The 2020/2021 Financial Capacity report recently released by Action Greensboro begins with a lot of good things about living in Greensboro and Guilford County but then details a number of disturbing trends.

The Greensboro City Council talks about the need to attract new good paying jobs to the city, but according to the report Guilford County is far behind most peer counties, the state and the nation in job growth from 2008 to 2018.

During that period Guilford County had 10 percent job growth while the US had 15.2 percent and the state of North Carolina had 17.7 percent. Durham County had 18 percent job growth during the same time period, which pales in comparison to Mecklenburg County which had 33 percent and Wake County that had 33.2 percent.  The only peer county listed that had lower job growth than Guilford was Forsyth with 8.5 percent.

In average wages in 2019 Guilford even falls behind Forsyth County.  The average wage in Guilford was $49,724 and Forsyth was $52,322, which is slightly below the average for North Carolina at $52,384 but is far below Durham at $71,555, Mecklenburg at $68,421, Wake at $61,425 and even the US at $59,219.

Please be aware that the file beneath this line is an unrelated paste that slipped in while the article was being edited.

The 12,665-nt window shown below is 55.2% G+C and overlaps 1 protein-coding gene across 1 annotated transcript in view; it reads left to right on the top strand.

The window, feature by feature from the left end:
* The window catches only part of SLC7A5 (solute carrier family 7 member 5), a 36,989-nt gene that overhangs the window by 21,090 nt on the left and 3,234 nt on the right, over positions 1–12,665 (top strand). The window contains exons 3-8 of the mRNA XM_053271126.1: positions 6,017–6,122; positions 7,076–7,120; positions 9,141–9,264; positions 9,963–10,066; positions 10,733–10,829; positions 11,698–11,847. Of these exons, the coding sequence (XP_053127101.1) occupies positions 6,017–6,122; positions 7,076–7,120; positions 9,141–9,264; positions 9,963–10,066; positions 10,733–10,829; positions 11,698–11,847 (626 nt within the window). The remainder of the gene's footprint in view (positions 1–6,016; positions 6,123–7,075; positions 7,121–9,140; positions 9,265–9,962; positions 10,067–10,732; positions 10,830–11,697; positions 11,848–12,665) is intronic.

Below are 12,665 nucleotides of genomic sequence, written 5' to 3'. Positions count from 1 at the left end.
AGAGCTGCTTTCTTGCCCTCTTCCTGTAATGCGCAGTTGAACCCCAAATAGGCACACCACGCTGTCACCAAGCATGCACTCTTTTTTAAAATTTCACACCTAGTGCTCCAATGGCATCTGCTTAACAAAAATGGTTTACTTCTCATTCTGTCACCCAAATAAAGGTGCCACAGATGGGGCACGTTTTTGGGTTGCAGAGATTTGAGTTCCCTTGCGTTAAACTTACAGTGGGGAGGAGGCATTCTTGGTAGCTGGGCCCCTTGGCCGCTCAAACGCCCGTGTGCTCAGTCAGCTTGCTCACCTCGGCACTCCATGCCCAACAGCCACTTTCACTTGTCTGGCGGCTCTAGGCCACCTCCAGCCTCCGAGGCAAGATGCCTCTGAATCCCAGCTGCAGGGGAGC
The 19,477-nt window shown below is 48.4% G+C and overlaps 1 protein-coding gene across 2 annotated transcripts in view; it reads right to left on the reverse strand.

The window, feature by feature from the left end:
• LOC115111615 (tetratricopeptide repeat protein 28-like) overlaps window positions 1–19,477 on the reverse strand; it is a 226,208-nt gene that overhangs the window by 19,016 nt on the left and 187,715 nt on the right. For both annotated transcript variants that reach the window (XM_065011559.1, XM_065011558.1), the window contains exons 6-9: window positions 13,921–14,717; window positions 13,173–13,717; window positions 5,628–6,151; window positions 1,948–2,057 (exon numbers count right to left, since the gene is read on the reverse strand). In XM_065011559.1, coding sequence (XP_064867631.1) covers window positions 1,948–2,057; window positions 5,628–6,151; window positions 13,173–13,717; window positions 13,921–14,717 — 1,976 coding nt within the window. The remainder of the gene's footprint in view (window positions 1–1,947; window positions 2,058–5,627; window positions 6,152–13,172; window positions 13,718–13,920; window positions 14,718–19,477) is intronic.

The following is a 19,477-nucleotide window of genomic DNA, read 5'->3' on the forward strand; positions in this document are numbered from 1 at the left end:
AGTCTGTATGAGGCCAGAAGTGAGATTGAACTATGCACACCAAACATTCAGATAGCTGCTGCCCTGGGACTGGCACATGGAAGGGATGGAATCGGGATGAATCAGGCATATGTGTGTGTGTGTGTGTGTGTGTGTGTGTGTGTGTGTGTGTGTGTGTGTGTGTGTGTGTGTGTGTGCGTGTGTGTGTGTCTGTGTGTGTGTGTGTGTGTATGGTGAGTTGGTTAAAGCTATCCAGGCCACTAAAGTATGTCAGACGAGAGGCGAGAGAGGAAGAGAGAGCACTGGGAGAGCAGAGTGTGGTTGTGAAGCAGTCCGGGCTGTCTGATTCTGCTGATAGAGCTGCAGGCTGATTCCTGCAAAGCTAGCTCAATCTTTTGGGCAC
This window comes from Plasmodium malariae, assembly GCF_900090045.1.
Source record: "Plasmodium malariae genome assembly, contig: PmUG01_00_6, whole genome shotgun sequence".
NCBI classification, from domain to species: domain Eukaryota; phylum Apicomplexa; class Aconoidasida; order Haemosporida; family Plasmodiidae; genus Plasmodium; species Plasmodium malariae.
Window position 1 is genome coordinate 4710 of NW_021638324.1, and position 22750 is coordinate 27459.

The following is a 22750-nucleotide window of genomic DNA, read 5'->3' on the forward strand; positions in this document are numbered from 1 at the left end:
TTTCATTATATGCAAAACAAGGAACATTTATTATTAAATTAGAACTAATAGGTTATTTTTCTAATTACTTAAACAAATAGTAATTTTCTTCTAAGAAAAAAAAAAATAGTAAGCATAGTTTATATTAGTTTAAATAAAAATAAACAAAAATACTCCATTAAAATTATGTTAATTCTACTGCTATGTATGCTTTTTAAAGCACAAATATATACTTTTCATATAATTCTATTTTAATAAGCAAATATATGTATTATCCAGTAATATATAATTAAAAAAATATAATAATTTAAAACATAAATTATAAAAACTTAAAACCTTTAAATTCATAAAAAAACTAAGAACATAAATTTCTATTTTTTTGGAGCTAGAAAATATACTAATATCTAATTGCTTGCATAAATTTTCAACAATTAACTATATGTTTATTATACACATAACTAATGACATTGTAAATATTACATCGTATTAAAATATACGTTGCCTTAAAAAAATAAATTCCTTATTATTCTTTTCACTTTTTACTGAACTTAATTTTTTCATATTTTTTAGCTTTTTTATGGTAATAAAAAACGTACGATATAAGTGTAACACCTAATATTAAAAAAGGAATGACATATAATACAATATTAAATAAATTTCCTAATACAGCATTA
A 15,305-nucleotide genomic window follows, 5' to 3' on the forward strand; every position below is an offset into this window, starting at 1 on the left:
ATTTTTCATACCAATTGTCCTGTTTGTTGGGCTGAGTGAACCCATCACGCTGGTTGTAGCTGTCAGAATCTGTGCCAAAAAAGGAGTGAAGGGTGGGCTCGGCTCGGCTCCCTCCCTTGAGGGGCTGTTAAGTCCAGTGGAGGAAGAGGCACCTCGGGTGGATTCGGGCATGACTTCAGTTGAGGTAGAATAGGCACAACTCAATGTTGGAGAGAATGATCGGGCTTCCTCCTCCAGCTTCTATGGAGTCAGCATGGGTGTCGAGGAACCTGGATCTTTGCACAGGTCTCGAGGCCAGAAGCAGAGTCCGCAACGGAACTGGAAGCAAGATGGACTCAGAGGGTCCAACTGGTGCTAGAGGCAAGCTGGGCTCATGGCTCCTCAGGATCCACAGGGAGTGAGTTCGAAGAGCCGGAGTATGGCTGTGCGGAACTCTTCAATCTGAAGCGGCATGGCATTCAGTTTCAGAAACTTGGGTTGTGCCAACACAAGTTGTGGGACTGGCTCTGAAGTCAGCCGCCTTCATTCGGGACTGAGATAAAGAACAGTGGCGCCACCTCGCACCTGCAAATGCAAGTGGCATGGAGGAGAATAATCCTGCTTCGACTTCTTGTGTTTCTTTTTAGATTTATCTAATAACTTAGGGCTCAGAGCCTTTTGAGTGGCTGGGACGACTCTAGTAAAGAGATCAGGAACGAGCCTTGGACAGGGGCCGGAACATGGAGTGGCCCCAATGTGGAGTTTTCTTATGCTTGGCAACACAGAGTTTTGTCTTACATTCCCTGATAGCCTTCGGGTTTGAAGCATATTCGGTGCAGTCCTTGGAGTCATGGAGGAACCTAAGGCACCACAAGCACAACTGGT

Greensboro and Guilford County depend on property taxes as a primary source of revenue.  The amount of revenue from property taxes can be increased by raising the tax rate and/or by increasing the value of the tax base.  Development can greatly increase the value of the tax base and here again Guilford County has fallen behind most peer counties in the state in the increase in the value of the tax base.

From 2010 to 2019 Guilford County saw an increase in the value of all the property in the county of 14.4 percent, which was better than Forsyth at 8.2 percent but far below Mecklenburg at 30 percent, Durham at 28.6 percent and Wake at 24.7 percent.

An area in which Guilford County by some measures does lead the pack is in poverty.  One measure of that is the number of clients of Medicaid and the Children’s Health Insurance Program (CHIP).  From 2013 to 2019 Guilford County saw an increase of Medicaid and CHIP clients of 43 percent, Wake 40.8 percent, Mecklenburg 31.9 percent, Forsyth 29.4 percent and Durham 22.8 percent.